Science fiction at its bestMovie Review Thursday, November 1st, 2012
I love the idea of time travel. I fantasize about it a great deal: going back and stopping 9/11; going forward and finding out the right lottery numbers; visiting ancient Greece to see the Parthenon in its original form; or to 1970s San Francisco to visit pre-AIDS Castro.
I’m always excited by time travel stories, from those great Star Trek episodes, to H.G. Wells’ The Time Machine, even to dorky shows like Quantum Leap. But when the time travel involves people visiting themselves in the past and trying to fix the future, things go awry, because the paradoxes start piling up.
I either get annoyed or I have to force myself to ignore the annoyances. I had to do this with the Terminator franchise and with Heroes; if I thought about it too much, I could poke holes in the plot and my enjoyment would stutter.
This is how I felt while watching Looper, the brainy, mostly thrilling new time travel thriller starring Joseph Gordon-Levitt as Bruce Willis’ younger self.
In 2074, mobsters use time machines to send their enemies 30 years back in time to be killed and disposed of by loopers.
Apparently, getting rid of murder victims is hard in the 2070s. Joe (Gordon-Levitt) is one such looper. He lives in Kansas in post-economic collapse United States (where 10 percent of the population have telekinesis), and he is banking his money to escape to France.
Suddenly, more and more loopers are “closing the loop,” the phrase for being forced to kill their 30-year-older selves in a violent method of contract fulfillment. But when Joe’s older self (Willis) arrives, old Joe manages to escape. Young Joe then has to track down old Joe while also being chased by the current era’s mobsters in charge of the whole looping outfit.
But old Joe is hunting down the little boys who possibly are going to become a man known as the Rainmaker, who is responsible for not only the whole rash of loop closings in the future but also the murder of old Joe’s wife. The mother of one of the potential Rainmakers is a farmer named Sarah, played by Emily Blunt.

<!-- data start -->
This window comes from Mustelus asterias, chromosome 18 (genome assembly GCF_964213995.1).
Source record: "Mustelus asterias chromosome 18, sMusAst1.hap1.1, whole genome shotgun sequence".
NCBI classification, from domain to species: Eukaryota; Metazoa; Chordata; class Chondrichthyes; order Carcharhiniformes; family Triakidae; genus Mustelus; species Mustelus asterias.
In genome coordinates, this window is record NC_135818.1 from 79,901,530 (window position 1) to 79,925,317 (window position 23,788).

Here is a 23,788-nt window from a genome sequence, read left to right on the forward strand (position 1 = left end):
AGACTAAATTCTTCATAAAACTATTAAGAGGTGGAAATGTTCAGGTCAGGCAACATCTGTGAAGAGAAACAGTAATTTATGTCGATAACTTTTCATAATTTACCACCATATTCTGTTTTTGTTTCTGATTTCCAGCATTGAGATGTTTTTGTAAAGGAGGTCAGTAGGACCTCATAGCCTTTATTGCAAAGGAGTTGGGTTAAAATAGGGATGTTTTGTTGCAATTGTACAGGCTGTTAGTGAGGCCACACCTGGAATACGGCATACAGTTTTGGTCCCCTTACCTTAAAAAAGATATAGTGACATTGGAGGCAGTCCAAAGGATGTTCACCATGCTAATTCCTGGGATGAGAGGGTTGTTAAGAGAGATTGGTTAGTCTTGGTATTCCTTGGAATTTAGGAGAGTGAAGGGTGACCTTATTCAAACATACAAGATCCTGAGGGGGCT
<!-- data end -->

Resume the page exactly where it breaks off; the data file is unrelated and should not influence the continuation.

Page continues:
The plot has all sorts of logical holes. The most irksome to me is that the looper has to kill the person in 2044. Why not kill the guy in 2074 and just send his body back to 2044 for disposal?
Or even better, just send the body back a few million years, maybe as food for a saber-toothed tiger. But then, of course, that would ruin the plot and the drama, which is centered on a middle-age man trying to convince his brash, younger self to think about his future.
In their one great scene together, old Joe seems to recognize the problem writer-director Rian Johnson has created. He snaps at young Joe, “I don’t want to talk about time travel because if we start talking about it then we’re going to be here all day talking about it, making diagrams with straws.” Well, yes.
But if you ignore that and the straw diagrams, and just focus on the practical and moral crisis of the Joes, Sarah and her son Cid, then you’ll most likely find yourself immersed in one of the best original science fiction films of the last few years.
Johnson’s script, despite its time travelling logic, is complex but taut, managing to hit major themes about violence and loyalty and justice with great economy and with little needless, nerdy exposition. Johnson uses few special effects to create a fully-realized vision of a possible dystopian future, and his direction of his actors is similarly focused and unflashy.
Gordon-Levitt, despite being second billed to Willis, is the star, doing both a finely honed imitation (physically and affectively) of a young Willis and a great turn as a sexy, noir hitman full of pathos. (Johnson directed him as a teenage noir detective in Brick.)
As he has shown in Inception and The Dark Knight Rises, Gordon-Levitt is the current thinking man’s action hero. Willis is a little less believable as an older version of Gordon-Levitt’s Joe, but when he picks up a gun and starts going Die Hard on the bad guys, I was reminded of why he has had such star power.
Blunt is, as usual, better than her role; she makes the most out of what is essentially connective tissue for the plot.
But what she connects us to is Pierce Gagnon, who is only five but who plays Cid with creepy and articulate intensity. It’s hard to know if his performance is produced by an innate gift or by Johnson’s coaxing. Either way, he steals his scenes from everyone else in them. With luck, his future will be exceptional.
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